Hospitals' prognosis poor as facilities bleed $150M


POSTED: Thursday, October 23, 2008

Hawaii's health care officials got a heavy dose of bad news — none of it much of a surprise — at their annual membership meeting.

Overall, hospitals lost $150 million last year with patient care costs exceeding government and private insurance payments, according to a new Ernst & Young study for the Healthcare Association of Hawaii.

The total loss was about the same as in 2006 because of cost control and efficiency measures at the facilities and investment income at some hospitals, said Terri Fujii, managing partner of the accounting firm.

“;Information for 2008 will be a very different story,”; she pointed out. “;Investment income has turned completely around.”;

Describing effects of the foundering economy were University of Hawaii economist Carl Bonham and state Budget and Finance Director Georgina Kawamura.

Hawaii is not as bad off as the mainland, but construction, tourism and jobs are declining and the state is in a recession, Bonham said in a keynote address at the meeting yesterday at the Hawaii Prince Hotel.

A shrinking economy is expected by the end of the year, and the bottom is forecast for about mid-2009, said Bonham, a member of the UH Economic Research Organization and state Council on Revenues. “;Some markets will bottom sooner but they won't bounce back.”;

Consumer confidence is the lowest since 1979, with people shunning travel and other spending, he said.

Continued visitor and job losses and home foreclosures will affect medical providers, with delinquencies and late payments growing this year and next, leading to a decline in tax revenues and government and individual spending, he said. “;It feeds on itself until it gets to the bottom.”;

Stress, job losses and homelessness increase health problems, with people cutting back on doctor visits and medicine, he said.

The Council on Revenues' last forecast for fiscal 2009 was a 1 percent growth in tax revenues, and Bonham said he suspects it will be lowered when the council meets again next week.

The governor has asked state agencies to plan for reductions of 10, 15 or 20 percent in discretionary spending, which totals about $1 billion out of a $5 billion budget, Kawamura said.

Unlike in many other states, she said, Hawaii's governor has authority to spend or not spend money appropriated by the Legislature. The administration has been “;highly criticized”; for not releasing certain funds, but it cannot spend everything appropriated, she said. “;We are not being bad guys. We just don't have moneys.”;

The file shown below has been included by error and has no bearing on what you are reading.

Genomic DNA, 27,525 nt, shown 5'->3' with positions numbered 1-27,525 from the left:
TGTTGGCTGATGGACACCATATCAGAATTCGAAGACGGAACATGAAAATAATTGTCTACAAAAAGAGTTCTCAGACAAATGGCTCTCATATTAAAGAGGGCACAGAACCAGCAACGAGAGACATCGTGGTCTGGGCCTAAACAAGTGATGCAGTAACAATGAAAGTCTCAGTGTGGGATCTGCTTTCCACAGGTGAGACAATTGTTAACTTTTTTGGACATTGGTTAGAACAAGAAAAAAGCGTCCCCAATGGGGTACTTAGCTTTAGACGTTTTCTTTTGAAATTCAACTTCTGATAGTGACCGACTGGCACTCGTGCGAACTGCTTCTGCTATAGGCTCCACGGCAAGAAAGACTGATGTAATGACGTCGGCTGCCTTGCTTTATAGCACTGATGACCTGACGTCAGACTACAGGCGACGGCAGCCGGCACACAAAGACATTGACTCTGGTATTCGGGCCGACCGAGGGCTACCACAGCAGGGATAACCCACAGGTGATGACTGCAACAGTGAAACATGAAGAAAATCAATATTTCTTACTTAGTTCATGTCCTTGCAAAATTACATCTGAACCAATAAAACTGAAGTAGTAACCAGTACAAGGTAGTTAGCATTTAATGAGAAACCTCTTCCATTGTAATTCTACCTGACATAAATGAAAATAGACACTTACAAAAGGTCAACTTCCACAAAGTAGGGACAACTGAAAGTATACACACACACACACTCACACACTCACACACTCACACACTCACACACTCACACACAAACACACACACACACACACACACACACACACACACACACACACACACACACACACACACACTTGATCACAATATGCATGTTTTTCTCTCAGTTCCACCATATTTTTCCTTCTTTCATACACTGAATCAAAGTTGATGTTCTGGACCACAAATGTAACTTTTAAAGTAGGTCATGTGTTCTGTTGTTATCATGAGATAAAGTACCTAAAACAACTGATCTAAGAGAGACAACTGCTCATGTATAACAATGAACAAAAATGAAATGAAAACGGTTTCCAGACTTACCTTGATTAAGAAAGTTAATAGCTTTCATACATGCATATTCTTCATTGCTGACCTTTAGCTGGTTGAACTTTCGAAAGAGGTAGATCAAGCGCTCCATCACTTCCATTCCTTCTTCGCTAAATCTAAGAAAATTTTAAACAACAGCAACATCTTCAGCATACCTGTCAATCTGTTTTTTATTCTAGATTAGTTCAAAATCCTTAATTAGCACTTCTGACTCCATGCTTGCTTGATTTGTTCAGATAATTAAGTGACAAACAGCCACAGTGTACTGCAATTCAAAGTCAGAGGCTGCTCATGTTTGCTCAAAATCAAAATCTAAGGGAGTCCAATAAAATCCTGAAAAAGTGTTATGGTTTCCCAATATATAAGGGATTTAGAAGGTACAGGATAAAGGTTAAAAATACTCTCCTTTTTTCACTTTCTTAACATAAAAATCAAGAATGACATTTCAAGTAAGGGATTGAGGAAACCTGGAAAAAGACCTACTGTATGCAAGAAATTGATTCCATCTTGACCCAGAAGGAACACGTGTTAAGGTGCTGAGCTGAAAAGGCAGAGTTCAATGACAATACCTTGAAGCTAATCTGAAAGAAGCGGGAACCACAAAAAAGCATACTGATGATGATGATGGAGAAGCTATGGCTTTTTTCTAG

Fujii said continued financial losses at Hawaii's health care facilities have reduced access to care and services, increased problems obtaining financing for new medical equipment, reduced the ability to attract and keep personnel, and increased the burden of caring for the uninsured.

“;Obviously, we are very concerned about the future of health care in Hawaii,”; said Richard E. Meiers, Healthcare Association of Hawaii president and chief executive officer. “;Some hospitals are in a tenuous financial condition. Whether they are able to withstand the financial onslaughts for another year remains to be seen.”;





Factors dragging down isle health care

        Highlights of “;Issues Impacting Hawaii's Hospitals, Nursing Facilities, Home Care and Hospice Providers,”; a 2008 report by Ernst & Young:


  » Hawaii's health care industry employs 43,430 people, about 9 percent of the state's work force, and contributes $4.1 billion (6.6 percent) of Hawaii's growth domestic product.
» Total net revenue increased the past three years primarily at large hospitals due to nonpatient revenue such as investment income and decreases in pension liability. But total expenses exceeded patient revenues for a cumulative loss of $30 million for eight years.
» About 45 percent of Hawaii's hospital payments are for Medicare, Medicaid and QUEST patients — expected to increase with the failing economy. Estimated losses totaled about $48.1 million last year.
» Costs of wait-listed patients — those in acute hospitals waiting for long-term care placement — exceeded payments by $60 million last year and $73.5 million so far this year. Medicare does not pay for these patients, and Medicaid pays only 20 to 30 percent of the cost.
» Uncollected payments for free care and bad debt averaged $116.2 million annually from 2003 to this year. The six-year total is $697 million.